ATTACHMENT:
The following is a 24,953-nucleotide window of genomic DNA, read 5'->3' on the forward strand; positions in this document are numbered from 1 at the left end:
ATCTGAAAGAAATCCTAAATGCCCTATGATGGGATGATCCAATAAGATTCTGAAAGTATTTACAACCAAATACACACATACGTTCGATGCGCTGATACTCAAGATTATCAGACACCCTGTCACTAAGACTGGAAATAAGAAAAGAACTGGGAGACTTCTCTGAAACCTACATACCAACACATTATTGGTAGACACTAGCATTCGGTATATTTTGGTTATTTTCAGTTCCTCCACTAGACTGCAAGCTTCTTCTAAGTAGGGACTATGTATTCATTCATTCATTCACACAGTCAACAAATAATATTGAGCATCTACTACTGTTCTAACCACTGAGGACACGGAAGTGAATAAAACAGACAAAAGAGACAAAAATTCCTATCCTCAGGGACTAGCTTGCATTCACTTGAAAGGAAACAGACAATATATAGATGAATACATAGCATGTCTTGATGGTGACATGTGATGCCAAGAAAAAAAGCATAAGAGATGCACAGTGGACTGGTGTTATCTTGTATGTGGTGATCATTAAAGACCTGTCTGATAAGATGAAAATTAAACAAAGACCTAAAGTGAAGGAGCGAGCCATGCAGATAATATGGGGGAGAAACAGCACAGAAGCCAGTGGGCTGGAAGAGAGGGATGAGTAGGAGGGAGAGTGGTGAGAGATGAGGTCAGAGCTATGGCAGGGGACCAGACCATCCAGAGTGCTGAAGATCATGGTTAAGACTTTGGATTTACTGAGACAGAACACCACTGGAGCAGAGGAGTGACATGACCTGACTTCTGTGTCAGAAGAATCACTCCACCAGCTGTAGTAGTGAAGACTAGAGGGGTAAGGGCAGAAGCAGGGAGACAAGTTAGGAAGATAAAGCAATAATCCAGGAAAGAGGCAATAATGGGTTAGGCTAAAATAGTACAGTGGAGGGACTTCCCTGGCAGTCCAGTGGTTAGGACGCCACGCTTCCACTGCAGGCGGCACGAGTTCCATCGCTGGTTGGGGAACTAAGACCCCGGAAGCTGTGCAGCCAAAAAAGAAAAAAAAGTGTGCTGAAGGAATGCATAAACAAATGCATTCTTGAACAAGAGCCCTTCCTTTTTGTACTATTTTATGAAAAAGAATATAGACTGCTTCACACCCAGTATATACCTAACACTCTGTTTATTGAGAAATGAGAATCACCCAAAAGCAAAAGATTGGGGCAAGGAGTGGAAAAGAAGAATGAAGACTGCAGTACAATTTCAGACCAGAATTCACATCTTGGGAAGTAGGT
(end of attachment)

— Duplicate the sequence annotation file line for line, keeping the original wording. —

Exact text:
The following is a 24,953-nucleotide window of genomic DNA, read 5'->3' on the forward strand; positions in this document are numbered from 1 at the left end:
ATCTGAAAGAAATCCTAAATGCCCTATGATGGGATGATCCAATAAGATTCTGAAAGTATTTACAACCAAATACACACATACGTTCGATGCGCTGATACTCAAGATTATCAGACACCCTGTCACTAAGACTGGAAATAAGAAAAGAACTGGGAGACTTCTCTGAAACCTACATACCAACACATTATTGGTAGACACTAGCATTCGGTATATTTTGGTTATTTTCAGTTCCTCCACTAGACTGCAAGCTTCTTCTAAGTAGGGACTATGTATTCATTCATTCATTCACACAGTCAACAAATAATATTGAGCATCTACTACTGTTCTAACCACTGAGGACACGGAAGTGAATAAAACAGACAAAAGAGACAAAAATTCCTATCCTCAGGGACTAGCTTGCATTCACTTGAAAGGAAACAGACAATATATAGATGAATACATAGCATGTCTTGATGGTGACATGTGATGCCAAGAAAAAAAGCATAAGAGATGCACAGTGGACTGGTGTTATCTTGTATGTGGTGATCATTAAAGACCTGTCTGATAAGATGAAAATTAAACAAAGACCTAAAGTGAAGGAGCGAGCCATGCAGATAATATGGGGGAGAAACAGCACAGAAGCCAGTGGGCTGGAAGAGAGGGATGAGTAGGAGGGAGAGTGGTGAGAGATGAGGTCAGAGCTATGGCAGGGGACCAGACCATCCAGAGTGCTGAAGATCATGGTTAAGACTTTGGATTTACTGAGACAGAACACCACTGGAGCAGAGGAGTGACATGACCTGACTTCTGTGTCAGAAGAATCACTCCACCAGCTGTAGTAGTGAAGACTAGAGGGGTAAGGGCAGAAGCAGGGAGACAAGTTAGGAAGATAAAGCAATAATCCAGGAAAGAGGCAATAATGGGTTAGGCTAAAATAGTACAGTGGAGGGACTTCCCTGGCAGTCCAGTGGTTAGGACGCCACGCTTCCACTGCAGGCGGCACGAGTTCCATCGCTGGTTGGGGAACTAAGACCCCGGAAGCTGTGCAGCCAAAAAAGAAAAAAAAGTGTGCTGAAGGAATGCATAAACAAATGCATTCTTGAACAAGAGCCCTTCCTTTTTGTACTATTTTATGAAAAAGAATATAGACTGCTTCACACCCAGTATATACCTAACACTCTGTTTATTGAGAAATGAGAATCACCCAAAAGCAAAAGATTGGGGCAAGGAGTGGAAAAGAAGAATGAAGACTGCAGTACAATTTCAGACCAGAATTCACATCTTGGGAAGTAGGT